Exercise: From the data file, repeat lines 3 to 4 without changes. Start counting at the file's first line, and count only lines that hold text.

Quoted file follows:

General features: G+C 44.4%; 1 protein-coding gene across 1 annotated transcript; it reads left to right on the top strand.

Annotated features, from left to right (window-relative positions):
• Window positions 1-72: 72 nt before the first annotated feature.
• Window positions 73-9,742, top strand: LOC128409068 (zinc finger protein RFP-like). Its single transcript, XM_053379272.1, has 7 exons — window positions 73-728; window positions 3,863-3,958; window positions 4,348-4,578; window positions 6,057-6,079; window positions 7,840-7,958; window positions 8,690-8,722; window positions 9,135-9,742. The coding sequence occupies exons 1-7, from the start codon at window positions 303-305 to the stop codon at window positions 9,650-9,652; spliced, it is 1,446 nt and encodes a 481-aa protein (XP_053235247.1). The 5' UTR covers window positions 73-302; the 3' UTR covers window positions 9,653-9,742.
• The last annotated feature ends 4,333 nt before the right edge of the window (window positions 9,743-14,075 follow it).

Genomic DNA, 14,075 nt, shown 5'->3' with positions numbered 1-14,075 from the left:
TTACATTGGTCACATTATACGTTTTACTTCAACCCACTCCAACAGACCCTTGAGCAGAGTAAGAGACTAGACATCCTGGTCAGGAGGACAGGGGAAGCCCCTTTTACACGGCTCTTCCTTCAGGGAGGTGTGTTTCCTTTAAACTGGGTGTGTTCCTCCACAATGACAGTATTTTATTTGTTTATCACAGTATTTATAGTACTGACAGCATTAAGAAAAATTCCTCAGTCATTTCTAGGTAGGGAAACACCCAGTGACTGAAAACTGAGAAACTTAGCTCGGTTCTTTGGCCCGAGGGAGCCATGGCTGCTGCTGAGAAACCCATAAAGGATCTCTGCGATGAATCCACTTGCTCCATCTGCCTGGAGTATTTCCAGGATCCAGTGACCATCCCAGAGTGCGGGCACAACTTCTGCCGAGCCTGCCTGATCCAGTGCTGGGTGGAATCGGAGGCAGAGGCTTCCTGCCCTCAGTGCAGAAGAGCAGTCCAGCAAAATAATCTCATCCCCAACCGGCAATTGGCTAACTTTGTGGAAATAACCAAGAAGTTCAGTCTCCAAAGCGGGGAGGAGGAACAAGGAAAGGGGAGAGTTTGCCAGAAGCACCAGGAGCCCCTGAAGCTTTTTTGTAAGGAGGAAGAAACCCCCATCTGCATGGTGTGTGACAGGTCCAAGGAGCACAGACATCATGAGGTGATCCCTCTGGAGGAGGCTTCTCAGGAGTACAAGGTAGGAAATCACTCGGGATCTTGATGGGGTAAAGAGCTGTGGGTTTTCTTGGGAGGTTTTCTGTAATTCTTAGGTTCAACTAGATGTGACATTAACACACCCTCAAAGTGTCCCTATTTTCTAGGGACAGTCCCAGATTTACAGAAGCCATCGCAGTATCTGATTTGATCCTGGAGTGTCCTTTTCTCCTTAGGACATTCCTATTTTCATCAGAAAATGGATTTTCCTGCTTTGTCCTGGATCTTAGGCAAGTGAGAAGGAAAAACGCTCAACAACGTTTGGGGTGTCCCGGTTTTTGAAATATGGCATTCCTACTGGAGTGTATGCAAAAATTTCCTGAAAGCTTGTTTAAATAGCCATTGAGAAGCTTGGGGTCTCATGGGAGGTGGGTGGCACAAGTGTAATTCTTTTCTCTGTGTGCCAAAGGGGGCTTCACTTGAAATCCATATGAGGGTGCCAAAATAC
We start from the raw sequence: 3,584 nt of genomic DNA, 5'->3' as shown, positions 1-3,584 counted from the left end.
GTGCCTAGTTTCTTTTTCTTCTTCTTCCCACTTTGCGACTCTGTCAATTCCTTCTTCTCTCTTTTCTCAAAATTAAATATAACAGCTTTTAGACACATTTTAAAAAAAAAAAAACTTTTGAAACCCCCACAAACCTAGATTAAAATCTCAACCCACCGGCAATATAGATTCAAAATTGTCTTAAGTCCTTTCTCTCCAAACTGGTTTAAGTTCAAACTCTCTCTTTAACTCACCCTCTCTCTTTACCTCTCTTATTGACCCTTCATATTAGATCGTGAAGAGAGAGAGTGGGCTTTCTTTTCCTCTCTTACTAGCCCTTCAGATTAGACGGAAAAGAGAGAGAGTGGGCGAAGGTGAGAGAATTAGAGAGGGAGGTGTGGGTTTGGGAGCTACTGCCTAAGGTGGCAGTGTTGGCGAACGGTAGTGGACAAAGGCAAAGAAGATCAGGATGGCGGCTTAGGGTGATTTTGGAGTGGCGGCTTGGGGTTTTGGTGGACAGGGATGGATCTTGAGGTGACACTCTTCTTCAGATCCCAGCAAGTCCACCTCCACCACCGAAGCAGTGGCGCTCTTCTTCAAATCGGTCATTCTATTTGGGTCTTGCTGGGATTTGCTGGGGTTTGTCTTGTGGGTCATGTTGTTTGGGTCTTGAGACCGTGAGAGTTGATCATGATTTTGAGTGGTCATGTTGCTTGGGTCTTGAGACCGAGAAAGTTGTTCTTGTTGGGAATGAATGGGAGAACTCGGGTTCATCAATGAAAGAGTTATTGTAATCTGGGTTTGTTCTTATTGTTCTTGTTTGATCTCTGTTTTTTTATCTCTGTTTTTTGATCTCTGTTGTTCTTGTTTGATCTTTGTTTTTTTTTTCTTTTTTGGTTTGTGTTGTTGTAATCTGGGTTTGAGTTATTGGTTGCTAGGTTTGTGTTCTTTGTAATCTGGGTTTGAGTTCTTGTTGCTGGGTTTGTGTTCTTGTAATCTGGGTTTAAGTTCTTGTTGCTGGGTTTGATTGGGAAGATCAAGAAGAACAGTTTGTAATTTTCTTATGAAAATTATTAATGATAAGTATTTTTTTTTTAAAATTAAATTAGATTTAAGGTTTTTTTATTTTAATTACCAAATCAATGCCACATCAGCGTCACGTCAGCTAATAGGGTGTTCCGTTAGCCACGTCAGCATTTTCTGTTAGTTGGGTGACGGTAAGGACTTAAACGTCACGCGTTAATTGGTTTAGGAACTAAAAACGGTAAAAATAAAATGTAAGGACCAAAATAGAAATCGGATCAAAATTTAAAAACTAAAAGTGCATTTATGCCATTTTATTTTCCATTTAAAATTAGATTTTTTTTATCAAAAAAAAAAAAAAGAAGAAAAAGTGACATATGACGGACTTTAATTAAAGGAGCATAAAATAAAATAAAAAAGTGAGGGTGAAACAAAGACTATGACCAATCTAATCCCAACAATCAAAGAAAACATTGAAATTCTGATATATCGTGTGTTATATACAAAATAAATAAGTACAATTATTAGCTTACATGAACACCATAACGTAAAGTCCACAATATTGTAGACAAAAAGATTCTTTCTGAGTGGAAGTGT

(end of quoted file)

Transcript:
• Window positions 1-72: 72 nt before the first annotated feature.
• Window positions 73-9,742, top strand: LOC128409068 (zinc finger protein RFP-like). Its single transcript, XM_053379272.1, has 7 exons — window positions 73-728; window positions 3,863-3,958; window positions 4,348-4,578; window positions 6,057-6,079; window positions 7,840-7,958; window positions 8,690-8,722; window positions 9,135-9,742. The coding sequence occupies exons 1-7, from the start codon at window positions 303-305 to the stop codon at window positions 9,650-9,652; spliced, it is 1,446 nt and encodes a 481-aa protein (XP_053235247.1). The 5' UTR covers window positions 73-302; the 3' UTR covers window positions 9,653-9,742.